MM hypothesis

Topics: Dividend, Cost, Economics Pages: 5 (1460 words) Published: February 25, 2014
MM Hypothesis – A Critique
The assumptions of MM hypothesis are unrealistic and untenable in practice. As a result, the conclusions that dividend payment and other methods of financing exactly offset each other and hence, the irrelevance of dividends, is not a practical proposition; it is of merely theoretical relevance. The validity of MM approach is open to question on two counts: 1.Imperfection of Capital market

2.Resolution of uncertainty
Market Imperfection
MM assume that capital markets are perfect. This implies that there are no Taxes; flotation costs do not exist and there is absence of transaction costs. These assumptions are untenable in real world situation. Tax Effect

An assumption of the MM hypothesis is that there are no Taxes. It implies that retention of earnings (internal financing) and payment of dividends (external financing) are, from the viewpoint of tax treatment, on an equal footing. But the assumption of absence of taxes is unrealistic as the income of the investors, with few exceptions, is liable to tax. Small investors do not pay tax on dividend income because such is tax free up to a specified amount. The tax liability of the investors, broadly speaking is of two types: 1)Tax on dividend income and

2)Capital gains
From the operational view point, capital gains tax is i) lower than the tax on dividend income and ii) it becomes payable only when shares are actually sold, i.e it is a deferred tax till actual sale of the shares. There is a definite advantage to the investors owing to the tax differential in dividend and capital gains tax and, therefore, they can be expected to prefer retention of earnings. Elton and Gruber have shown that investors in high income brackets have a preference for capital gains over dividends while those in low tax brackets favour dividends. In brief, the investors are not, from the view point of taxes, indifferent between dividends and retained earnings. The MM hypothesis is, therefore, untenable. Flotation Costs:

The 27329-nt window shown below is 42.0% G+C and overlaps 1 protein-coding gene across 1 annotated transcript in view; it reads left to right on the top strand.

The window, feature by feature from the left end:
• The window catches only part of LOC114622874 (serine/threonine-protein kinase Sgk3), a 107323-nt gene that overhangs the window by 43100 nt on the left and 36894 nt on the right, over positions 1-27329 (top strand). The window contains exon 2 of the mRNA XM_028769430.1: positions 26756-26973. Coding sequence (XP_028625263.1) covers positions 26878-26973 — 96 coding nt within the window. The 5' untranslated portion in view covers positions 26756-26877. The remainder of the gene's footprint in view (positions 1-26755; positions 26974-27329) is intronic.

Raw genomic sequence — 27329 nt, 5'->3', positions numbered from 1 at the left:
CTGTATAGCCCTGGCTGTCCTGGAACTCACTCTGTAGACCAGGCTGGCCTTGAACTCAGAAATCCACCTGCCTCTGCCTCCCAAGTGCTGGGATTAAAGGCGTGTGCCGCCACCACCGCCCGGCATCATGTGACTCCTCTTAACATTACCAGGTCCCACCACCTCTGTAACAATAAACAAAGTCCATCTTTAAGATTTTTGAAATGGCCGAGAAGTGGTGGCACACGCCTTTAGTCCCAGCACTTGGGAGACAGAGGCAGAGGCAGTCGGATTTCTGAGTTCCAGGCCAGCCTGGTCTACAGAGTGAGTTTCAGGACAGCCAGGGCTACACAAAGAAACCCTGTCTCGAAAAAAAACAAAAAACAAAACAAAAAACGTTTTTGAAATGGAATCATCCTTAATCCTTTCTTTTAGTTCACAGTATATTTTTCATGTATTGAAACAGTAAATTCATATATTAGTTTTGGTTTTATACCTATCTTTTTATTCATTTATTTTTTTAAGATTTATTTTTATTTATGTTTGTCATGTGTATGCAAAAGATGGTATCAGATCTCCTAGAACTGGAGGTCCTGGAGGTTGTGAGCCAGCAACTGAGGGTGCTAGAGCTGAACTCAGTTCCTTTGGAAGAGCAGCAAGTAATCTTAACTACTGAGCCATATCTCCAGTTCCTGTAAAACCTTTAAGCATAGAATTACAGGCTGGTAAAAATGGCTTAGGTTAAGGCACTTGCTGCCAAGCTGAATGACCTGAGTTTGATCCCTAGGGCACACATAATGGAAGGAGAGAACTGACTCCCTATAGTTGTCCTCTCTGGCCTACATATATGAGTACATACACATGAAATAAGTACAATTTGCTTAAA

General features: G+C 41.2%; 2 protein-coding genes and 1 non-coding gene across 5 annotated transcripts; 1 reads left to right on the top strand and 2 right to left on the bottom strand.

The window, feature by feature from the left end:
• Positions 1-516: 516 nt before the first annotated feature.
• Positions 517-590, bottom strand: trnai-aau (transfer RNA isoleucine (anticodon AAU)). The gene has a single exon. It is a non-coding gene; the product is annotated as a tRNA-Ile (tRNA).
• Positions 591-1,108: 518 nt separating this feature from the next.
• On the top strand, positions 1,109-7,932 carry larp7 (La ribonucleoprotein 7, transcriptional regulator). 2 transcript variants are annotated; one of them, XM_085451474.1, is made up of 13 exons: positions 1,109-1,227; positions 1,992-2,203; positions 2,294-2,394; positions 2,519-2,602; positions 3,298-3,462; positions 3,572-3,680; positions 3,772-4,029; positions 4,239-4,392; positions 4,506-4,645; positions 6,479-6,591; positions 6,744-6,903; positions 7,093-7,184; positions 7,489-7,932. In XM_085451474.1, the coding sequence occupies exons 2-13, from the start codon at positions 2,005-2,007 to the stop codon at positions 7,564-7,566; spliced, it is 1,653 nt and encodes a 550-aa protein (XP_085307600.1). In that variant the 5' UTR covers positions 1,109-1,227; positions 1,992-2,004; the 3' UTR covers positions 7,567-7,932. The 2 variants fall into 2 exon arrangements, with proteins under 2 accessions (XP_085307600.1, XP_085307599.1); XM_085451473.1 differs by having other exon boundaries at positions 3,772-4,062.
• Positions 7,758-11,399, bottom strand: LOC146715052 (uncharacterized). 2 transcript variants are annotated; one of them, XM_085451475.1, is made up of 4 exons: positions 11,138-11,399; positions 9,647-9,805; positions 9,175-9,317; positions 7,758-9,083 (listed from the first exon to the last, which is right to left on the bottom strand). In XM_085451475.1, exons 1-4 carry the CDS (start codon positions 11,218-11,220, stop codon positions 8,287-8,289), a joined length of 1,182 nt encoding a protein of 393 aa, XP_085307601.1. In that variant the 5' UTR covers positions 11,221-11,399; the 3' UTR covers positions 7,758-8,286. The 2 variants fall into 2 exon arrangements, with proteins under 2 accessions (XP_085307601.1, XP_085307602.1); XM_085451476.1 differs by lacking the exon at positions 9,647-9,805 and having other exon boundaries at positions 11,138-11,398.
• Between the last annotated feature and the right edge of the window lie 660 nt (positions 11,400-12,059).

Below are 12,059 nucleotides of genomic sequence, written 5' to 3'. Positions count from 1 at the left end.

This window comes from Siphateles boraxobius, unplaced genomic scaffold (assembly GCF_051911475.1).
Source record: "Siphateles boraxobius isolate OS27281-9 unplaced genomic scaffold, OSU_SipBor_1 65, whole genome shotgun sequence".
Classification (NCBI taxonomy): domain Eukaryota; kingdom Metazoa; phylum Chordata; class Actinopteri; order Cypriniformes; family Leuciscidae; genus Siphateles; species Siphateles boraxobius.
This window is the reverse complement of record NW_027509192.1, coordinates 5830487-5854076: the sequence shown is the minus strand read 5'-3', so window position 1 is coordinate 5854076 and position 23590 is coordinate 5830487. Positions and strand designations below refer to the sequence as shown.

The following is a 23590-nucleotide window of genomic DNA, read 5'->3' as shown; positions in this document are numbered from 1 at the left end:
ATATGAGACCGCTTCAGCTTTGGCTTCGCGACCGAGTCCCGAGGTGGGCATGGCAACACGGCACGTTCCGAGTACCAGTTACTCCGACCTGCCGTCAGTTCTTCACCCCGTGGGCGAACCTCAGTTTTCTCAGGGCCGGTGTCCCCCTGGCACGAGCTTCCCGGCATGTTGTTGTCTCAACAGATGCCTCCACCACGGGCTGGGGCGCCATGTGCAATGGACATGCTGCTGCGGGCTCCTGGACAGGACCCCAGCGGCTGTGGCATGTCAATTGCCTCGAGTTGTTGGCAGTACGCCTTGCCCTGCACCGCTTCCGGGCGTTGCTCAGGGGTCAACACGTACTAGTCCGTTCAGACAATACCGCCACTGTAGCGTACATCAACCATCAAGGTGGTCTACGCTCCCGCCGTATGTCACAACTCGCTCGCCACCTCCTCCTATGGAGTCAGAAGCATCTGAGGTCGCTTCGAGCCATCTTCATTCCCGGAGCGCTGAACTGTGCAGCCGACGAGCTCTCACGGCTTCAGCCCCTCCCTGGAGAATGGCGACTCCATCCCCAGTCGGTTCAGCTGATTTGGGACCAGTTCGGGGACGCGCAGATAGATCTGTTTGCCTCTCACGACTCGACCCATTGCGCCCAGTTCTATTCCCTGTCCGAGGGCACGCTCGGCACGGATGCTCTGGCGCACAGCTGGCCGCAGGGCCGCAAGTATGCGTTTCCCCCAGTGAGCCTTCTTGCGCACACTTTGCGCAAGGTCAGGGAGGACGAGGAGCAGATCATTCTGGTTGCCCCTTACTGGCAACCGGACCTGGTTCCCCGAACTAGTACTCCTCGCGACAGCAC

Another assumption is the absence of flotation costs. The term flotation costs refers to the cost involved in raising capital from the market e.g. underwriting commission, brokerage, road show and other expenses. The presence of flotation costs affects the balancing nature of internal (retained earnings) and external (dividend payments) financing. External financing through sale of shares would be costlier than internal financing via retained earnings. Transaction and Inconvenience Costs:

Another assumption which is open to question is that there are no Transaction Cost in the Capital Market. Transaction costs refer to costs associated with the sale of securities by the share holders – investors. The no transaction cost postulates implies that if dividends are not paid (or earnings are retained) the investors desirous of current income to meet consumption needs can sell a part of their holdings without incurring any cost, like brokerage and so on. This is obviously an unrealistic assumption. Apart from the Transaction costs, the sale of securities, as an alternative to current income, is inconvenient to the investors. Moreover, uncertainty is associated with the sale of securities. Institutional Restriction:

SEBI Guideline: The dividend alternative is also supported by legal restrictions as to the type of ordinary shares in which certain institutional investors can invest. For instance, LICI is permitted in terms of clause 1 (a) to 1 (g) of Section 27 – A of the Insurance Act, 1938 to invest only such equity share on which a dividend of not less than 4% including Bonus has been paid for 5 years or for at least 5 years out of 7 years immediately preceding. To be eligible for institutional investment the company’s should pay dividends. These legal impediments, therefore, favour dividends to retention of earnings. To conclude the discussion on market imperfections, there are four factors which dilute the indifference of investors between dividends...
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